McAuliffe's 'Green' Billionaire Backer Enriched Himself with Coal, Oil

McAuliffe's 'Green' Billionaire Backer Enriched Himself with Coal, Oil

Virginia gubernatorial candidate Terry McAuliffe said in 2009 he “never want[s] another coal plant built,” but in the meantime, he hasn’t been above taking money gained through coal investment for his campaign. 

Tom Steyer, a California-based financier and one of McAuliffe’s wealthiest out-of-state supporters, told his advisers in August to launch climate change television ads via his group, NextGen Climate Action Committee, in Virginia to help turn out the vote for McAuliffe, Politico reported in August.

Steyer (pictured, left) said, “I would say there’s a very clear choice on this topic between these two candidates, and I think the citizens of Virginia deserve to understand both what the truth is and what the implications of that are.” The billionaire hedge fund executive who founded Farallon Capital Management in 1986 and left the company 2012 thinks of himself as an environmentalist. His track record, however, shows a different story.

In 2008, Farallon heavily invested in Adaro, Indonesia’s second-largest coal company. Indonesia is the world’s largest exporter of thermal coal and, according to Reuters, China is Adaro’s biggest customer. In 2010, Calwatchdog points out, Steyer also did not support California’s proposition 23. Rejected by California voters in November of  2010, prop 23 asked for the repeal of a law, signed by Governor Shwarzenegger in 2006, which aimed at rolling back California’s greenhouse gas emissions to 1990 levels by 2020.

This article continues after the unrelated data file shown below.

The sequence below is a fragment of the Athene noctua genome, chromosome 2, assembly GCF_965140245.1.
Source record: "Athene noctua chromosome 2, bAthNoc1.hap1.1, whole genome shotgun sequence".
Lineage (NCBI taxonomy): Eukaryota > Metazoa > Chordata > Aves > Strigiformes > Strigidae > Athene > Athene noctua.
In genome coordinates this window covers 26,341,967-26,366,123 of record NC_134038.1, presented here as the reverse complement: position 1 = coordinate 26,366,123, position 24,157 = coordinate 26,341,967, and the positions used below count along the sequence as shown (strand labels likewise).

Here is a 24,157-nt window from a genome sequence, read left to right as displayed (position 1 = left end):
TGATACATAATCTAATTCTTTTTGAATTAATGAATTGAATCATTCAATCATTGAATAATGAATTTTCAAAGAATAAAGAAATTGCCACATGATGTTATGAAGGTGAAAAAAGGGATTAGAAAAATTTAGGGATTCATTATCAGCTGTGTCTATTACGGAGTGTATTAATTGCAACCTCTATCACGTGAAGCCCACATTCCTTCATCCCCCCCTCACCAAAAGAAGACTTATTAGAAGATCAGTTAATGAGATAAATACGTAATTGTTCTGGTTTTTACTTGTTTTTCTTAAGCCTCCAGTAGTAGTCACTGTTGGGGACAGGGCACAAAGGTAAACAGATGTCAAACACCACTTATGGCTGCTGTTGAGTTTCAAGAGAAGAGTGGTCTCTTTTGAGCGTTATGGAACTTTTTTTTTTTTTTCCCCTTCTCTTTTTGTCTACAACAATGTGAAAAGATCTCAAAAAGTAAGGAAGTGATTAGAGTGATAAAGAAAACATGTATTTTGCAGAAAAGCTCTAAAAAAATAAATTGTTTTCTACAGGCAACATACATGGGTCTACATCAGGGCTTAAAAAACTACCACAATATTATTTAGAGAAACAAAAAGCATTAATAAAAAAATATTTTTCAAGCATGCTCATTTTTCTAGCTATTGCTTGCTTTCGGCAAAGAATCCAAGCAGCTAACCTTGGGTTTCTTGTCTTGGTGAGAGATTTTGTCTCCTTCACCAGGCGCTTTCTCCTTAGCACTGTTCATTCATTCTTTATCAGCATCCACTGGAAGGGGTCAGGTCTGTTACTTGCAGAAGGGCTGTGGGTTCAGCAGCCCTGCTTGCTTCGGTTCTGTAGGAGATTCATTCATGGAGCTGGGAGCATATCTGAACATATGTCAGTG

NO on 23 backer and Democrat Tom Steyer’s Farallon Capital Management Company holds stock in “dirty coal,” nuclear, and oil and gas companies, and in a Chinese solar panel supply company that potentially would rob jobs from Californians, even as the NO on 23 campaign blasts Prop. 23 backers for similar investments.

So-called powerhouse Democratic donor Tom Steyer, who has donated $5 million to defeat Prop 23, which would suspend green power in California, runs an investment firm that holds stock in “dirty coal” and nuclear plants, oil and gas companies in Texas, Oklahoma and Louisiana.  Additionally, Steyer’s investment firm holds stock in the leading photovoltaic solar panel supplier in California, Yingli Green Energy Holding Company of China.

Steyer’s firm, Farallon Capital Management Company, also is an external fund manager for CalPERS.

San Diego Reader did not buy Steyer’s clean energy campaign, either: 

The supposed green billionaire hedge-fund manager philanthropist Tom Steyer is at it again trying to buy an election for his personal profit. Steyer backed a “No on 23” campaign in 2010 along with an executive of Haliburton that would have suspended California’s Cap and Trade (which has nothing to do with the environment and everything to do with gaming the market when you examine it) and hurt his energy investments that would be subsidized by California Cap and Trade.

Steyer is presently a lobbyist who is making money off of opposing the Keytone XL pipeline. He committed $1 million of his own money for a campaign to block TransCanada Corp’s project, according to Canada’s Globe and Mail.

Steyer’s hedge fund also invested in two oil and natural gas companies: Sandridge Energy and Energy Partners, Ltd. However, Steyer’s accumulated wealth from his oil, gas, and coal investments during his time at Farallon has not stopped him from campaigning around Virginia for McAuliffe as a green energy promoter: 

“Our experience has been that having a business voice talking about jobs is an essential part of talking about any economic change,” Steyer said. “If you get away from that, then you get away from what the human beings in this society care about.”

The Virginia coal sector, he said, gets “amazing deference for a whole bunch of reasons, including the fact that there’s very high unemployment there, that there’s not a second job if those jobs go away, the … toughness of that job and how painful it’s been for everybody involved.

“But there’s no sense of, what are the alternatives? How many jobs are we giving up by doing that? If we start going in a different direction, how much growth are we going to engender?”


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